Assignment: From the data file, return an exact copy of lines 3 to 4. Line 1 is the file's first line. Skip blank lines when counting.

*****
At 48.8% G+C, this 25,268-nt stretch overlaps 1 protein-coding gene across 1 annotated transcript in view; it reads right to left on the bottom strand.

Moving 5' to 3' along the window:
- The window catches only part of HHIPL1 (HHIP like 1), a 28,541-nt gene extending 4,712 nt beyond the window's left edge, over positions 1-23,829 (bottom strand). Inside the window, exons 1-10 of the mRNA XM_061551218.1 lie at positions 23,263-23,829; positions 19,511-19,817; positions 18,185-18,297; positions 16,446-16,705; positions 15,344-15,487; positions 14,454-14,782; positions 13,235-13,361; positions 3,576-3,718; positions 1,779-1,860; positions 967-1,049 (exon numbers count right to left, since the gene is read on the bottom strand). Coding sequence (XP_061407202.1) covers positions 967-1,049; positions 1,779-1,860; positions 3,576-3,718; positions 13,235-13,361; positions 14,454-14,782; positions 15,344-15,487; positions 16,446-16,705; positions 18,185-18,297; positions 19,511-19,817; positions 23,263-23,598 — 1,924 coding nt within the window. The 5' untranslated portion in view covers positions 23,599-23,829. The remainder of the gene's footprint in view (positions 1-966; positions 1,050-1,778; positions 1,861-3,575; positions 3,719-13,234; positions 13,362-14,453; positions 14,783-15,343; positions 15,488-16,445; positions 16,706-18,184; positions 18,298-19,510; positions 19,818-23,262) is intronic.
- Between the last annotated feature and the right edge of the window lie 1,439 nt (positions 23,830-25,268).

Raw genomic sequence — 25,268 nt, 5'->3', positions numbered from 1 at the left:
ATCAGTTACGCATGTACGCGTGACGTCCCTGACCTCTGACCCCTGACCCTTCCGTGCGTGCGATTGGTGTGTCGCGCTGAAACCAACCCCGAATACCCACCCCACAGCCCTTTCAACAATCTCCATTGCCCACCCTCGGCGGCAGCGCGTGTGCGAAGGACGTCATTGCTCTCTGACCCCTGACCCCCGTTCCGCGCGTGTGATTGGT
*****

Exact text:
- The window catches only part of HHIPL1 (HHIP like 1), a 28,541-nt gene extending 4,712 nt beyond the window's left edge, over positions 1-23,829 (bottom strand). Inside the window, exons 1-10 of the mRNA XM_061551218.1 lie at positions 23,263-23,829; positions 19,511-19,817; positions 18,185-18,297; positions 16,446-16,705; positions 15,344-15,487; positions 14,454-14,782; positions 13,235-13,361; positions 3,576-3,718; positions 1,779-1,860; positions 967-1,049 (exon numbers count right to left, since the gene is read on the bottom strand). Coding sequence (XP_061407202.1) covers positions 967-1,049; positions 1,779-1,860; positions 3,576-3,718; positions 13,235-13,361; positions 14,454-14,782; positions 15,344-15,487; positions 16,446-16,705; positions 18,185-18,297; positions 19,511-19,817; positions 23,263-23,598 — 1,924 coding nt within the window. The 5' untranslated portion in view covers positions 23,599-23,829. The remainder of the gene's footprint in view (positions 1-966; positions 1,050-1,778; positions 1,861-3,575; positions 3,719-13,234; positions 13,362-14,453; positions 14,783-15,343; positions 15,488-16,445; positions 16,706-18,184; positions 18,298-19,510; positions 19,818-23,262) is intronic.
- Between the last annotated feature and the right edge of the window lie 1,439 nt (positions 23,830-25,268).